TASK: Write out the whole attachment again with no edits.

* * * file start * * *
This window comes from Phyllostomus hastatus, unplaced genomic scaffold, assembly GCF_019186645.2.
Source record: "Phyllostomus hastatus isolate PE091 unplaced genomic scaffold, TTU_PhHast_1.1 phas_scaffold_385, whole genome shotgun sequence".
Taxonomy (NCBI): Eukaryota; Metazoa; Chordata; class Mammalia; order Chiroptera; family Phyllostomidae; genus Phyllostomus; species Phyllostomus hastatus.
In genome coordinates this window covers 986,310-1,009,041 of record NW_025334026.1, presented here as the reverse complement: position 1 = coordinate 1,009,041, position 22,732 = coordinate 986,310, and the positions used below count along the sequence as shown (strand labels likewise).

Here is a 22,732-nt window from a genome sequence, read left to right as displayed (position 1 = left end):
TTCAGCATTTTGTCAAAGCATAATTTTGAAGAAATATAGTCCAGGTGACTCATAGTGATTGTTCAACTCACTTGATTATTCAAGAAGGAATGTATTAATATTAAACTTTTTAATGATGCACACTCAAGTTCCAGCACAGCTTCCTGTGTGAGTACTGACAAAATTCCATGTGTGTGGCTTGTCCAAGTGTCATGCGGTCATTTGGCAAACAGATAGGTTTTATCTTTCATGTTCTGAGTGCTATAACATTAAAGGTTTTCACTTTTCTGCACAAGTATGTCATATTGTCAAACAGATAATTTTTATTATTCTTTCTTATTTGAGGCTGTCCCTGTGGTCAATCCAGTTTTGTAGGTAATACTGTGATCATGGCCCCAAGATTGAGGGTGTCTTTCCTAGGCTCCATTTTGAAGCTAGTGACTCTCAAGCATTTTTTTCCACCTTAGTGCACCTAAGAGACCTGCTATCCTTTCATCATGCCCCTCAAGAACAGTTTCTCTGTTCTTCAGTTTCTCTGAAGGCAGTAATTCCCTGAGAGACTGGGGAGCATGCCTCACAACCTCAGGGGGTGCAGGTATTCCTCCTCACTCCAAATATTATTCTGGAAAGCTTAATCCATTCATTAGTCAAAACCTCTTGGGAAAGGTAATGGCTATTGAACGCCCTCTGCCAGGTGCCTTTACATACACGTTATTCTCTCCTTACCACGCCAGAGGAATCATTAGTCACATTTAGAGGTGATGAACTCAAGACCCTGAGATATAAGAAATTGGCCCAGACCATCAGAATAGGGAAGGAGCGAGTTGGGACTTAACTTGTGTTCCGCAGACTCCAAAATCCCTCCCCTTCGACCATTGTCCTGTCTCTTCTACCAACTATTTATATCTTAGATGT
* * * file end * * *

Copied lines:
This window comes from Phyllostomus hastatus, unplaced genomic scaffold, assembly GCF_019186645.2.
Source record: "Phyllostomus hastatus isolate PE091 unplaced genomic scaffold, TTU_PhHast_1.1 phas_scaffold_385, whole genome shotgun sequence".
Taxonomy (NCBI): Eukaryota; Metazoa; Chordata; class Mammalia; order Chiroptera; family Phyllostomidae; genus Phyllostomus; species Phyllostomus hastatus.
In genome coordinates this window covers 986,310-1,009,041 of record NW_025334026.1, presented here as the reverse complement: position 1 = coordinate 1,009,041, position 22,732 = coordinate 986,310, and the positions used below count along the sequence as shown (strand labels likewise).

Here is a 22,732-nt window from a genome sequence, read left to right as displayed (position 1 = left end):
TTCAGCATTTTGTCAAAGCATAATTTTGAAGAAATATAGTCCAGGTGACTCATAGTGATTGTTCAACTCACTTGATTATTCAAGAAGGAATGTATTAATATTAAACTTTTTAATGATGCACACTCAAGTTCCAGCACAGCTTCCTGTGTGAGTACTGACAAAATTCCATGTGTGTGGCTTGTCCAAGTGTCATGCGGTCATTTGGCAAACAGATAGGTTTTATCTTTCATGTTCTGAGTGCTATAACATTAAAGGTTTTCACTTTTCTGCACAAGTATGTCATATTGTCAAACAGATAATTTTTATTATTCTTTCTTATTTGAGGCTGTCCCTGTGGTCAATCCAGTTTTGTAGGTAATACTGTGATCATGGCCCCAAGATTGAGGGTGTCTTTCCTAGGCTCCATTTTGAAGCTAGTGACTCTCAAGCATTTTTTTCCACCTTAGTGCACCTAAGAGACCTGCTATCCTTTCATCATGCCCCTCAAGAACAGTTTCTCTGTTCTTCAGTTTCTCTGAAGGCAGTAATTCCCTGAGAGACTGGGGAGCATGCCTCACAACCTCAGGGGGTGCAGGTATTCCTCCTCACTCCAAATATTATTCTGGAAAGCTTAATCCATTCATTAGTCAAAACCTCTTGGGAAAGGTAATGGCTATTGAACGCCCTCTGCCAGGTGCCTTTACATACACGTTATTCTCTCCTTACCACGCCAGAGGAATCATTAGTCACATTTAGAGGTGATGAACTCAAGACCCTGAGATATAAGAAATTGGCCCAGACCATCAGAATAGGGAAGGAGCGAGTTGGGACTTAACTTGTGTTCCGCAGACTCCAAAATCCCTCCCCTTCGACCATTGTCCTGTCTCTTCTACCAACTATTTATATCTTAGATGT